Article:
A Fair Trade?
"The earth does not belong to us, we belong to the earth." This Native American wisdom from Chief Seattle says that as dwellers on the Earth, we are caretakers who must respect and protect the environment and all the gifts that Mother Earth has provided for us. There is not a limitless supply of resources, which we have been known to use and abuse for selfish gain. This planet Earth is meant to be shared with all other living organisms in equal harmony and balance. In contrast to this moral philosophy stands the question "Should we trade America's last great wilderness for money and commercialization?" Big Oil seems to think so. They believe they can create the illusion that Americans can avoid paying two dollars per gallon at the pump if they permit drilling in the Alaskan Arctic Refuge. It is the intention of oil company lobbyists in Washington D.C.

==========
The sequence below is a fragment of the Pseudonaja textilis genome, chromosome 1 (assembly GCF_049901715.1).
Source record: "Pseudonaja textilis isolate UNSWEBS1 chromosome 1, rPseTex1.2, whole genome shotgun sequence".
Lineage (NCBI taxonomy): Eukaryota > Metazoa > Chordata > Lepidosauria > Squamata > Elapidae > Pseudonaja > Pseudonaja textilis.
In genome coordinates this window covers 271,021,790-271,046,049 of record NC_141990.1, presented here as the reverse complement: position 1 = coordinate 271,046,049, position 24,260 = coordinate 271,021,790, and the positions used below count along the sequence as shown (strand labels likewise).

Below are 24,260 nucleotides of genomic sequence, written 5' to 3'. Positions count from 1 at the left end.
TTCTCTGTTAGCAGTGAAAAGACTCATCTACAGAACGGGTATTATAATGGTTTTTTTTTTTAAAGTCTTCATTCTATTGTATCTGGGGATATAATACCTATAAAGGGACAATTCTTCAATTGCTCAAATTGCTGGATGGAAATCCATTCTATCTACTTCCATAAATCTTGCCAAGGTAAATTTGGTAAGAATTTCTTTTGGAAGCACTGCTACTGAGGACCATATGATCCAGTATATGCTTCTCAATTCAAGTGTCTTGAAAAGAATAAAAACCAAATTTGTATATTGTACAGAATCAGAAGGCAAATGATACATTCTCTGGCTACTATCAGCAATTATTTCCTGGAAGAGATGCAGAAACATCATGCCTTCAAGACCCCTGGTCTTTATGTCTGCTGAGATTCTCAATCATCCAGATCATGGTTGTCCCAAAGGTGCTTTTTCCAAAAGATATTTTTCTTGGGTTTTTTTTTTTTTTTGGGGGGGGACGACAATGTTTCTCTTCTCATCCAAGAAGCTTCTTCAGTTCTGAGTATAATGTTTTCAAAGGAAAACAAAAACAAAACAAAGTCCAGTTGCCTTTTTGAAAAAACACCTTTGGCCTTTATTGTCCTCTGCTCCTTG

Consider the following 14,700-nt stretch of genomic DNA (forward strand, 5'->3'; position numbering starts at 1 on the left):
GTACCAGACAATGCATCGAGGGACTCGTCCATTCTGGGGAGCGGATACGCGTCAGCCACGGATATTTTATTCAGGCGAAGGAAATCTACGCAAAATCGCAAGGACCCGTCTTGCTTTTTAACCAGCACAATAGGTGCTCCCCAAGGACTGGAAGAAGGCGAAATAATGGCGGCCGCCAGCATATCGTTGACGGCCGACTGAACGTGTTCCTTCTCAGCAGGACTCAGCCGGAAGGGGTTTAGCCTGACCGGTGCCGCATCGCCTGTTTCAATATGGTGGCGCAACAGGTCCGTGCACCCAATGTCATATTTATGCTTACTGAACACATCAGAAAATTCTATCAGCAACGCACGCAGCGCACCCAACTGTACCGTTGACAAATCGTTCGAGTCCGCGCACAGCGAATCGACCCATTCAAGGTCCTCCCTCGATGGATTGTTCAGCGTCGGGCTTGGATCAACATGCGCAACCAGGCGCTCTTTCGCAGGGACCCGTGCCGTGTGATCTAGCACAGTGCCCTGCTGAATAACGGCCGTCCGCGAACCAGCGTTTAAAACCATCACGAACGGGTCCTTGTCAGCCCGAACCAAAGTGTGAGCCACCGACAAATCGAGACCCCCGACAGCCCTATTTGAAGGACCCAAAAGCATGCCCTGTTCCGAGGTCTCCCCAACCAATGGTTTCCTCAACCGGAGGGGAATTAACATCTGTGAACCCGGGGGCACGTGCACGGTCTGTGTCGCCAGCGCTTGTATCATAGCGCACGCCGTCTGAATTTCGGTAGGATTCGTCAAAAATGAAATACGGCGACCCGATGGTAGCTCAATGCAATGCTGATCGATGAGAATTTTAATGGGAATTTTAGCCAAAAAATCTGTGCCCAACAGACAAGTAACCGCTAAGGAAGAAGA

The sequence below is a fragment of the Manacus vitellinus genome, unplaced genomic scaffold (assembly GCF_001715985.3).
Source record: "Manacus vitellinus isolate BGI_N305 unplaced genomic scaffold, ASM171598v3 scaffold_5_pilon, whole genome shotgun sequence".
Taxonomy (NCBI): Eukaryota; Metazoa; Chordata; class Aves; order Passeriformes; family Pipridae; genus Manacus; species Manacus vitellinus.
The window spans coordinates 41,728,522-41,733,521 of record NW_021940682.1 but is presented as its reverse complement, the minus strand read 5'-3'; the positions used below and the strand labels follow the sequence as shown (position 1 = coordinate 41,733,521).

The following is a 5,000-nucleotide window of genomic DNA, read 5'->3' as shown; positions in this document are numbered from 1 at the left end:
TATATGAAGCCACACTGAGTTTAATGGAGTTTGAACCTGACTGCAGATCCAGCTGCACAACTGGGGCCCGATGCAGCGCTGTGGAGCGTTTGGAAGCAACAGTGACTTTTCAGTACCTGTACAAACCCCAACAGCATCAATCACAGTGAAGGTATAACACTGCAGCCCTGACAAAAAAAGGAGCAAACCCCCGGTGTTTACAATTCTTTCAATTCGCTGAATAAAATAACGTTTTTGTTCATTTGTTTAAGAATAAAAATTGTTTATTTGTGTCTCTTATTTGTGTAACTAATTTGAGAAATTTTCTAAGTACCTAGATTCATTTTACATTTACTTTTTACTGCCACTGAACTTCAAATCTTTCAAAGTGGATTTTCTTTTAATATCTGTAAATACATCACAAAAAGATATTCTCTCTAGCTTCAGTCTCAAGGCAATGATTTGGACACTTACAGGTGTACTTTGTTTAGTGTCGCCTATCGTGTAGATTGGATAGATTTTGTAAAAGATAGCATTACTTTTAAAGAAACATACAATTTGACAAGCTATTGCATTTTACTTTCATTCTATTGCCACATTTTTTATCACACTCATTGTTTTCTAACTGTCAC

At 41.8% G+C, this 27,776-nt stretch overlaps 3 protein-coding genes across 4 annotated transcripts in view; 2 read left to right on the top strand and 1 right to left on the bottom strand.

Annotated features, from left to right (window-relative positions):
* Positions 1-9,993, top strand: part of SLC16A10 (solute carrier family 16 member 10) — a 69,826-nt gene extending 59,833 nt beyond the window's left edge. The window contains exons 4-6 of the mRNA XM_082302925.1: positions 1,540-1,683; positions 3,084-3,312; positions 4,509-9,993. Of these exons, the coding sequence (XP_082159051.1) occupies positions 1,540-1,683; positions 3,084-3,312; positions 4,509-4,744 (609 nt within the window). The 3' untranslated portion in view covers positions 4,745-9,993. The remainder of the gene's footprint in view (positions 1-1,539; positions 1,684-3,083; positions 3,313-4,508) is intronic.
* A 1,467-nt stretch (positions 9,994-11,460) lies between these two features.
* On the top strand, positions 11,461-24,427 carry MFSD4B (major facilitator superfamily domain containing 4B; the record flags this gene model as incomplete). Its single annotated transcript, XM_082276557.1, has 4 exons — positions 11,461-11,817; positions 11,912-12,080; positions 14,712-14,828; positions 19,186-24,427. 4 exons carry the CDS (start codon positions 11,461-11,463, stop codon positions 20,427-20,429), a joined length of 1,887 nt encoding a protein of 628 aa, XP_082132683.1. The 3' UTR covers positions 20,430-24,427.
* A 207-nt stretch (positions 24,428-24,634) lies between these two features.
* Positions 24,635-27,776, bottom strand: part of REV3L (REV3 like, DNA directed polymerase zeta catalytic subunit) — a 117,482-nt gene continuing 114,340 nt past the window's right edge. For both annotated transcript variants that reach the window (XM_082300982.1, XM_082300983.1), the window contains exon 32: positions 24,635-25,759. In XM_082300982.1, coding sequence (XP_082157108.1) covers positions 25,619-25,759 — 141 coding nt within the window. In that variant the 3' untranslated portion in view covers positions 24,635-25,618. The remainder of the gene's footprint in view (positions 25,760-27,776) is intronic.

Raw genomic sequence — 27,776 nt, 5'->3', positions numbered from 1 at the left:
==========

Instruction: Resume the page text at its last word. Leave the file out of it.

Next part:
to persuade Congress for drilling rights in Alaska where oil is for the taking and up for grabs. A position of moral responsibility recognizes that the coastal plain of the Alaskan Wildlife Refuge is a vast, undisturbed habitat where nature is submerged in isolated tranquility. It is antinomian to invade such a pristine refuge land for three significant reasons: it would threaten and destroy homes of both indigenous people and animals, it would produce a damaging impact on the physical features of the area, and ultimately it would not solve our long-term energy demands or energy problems.
A gloomy fate awaits the population of native people and animals of the Arctic coastal plain if drilling were to happen. For the past 20,000 years, the Gwich'in Indians and the Inupiat Indians have depended on the area, which is sacred to them, for their lifestyle. The caribou is of...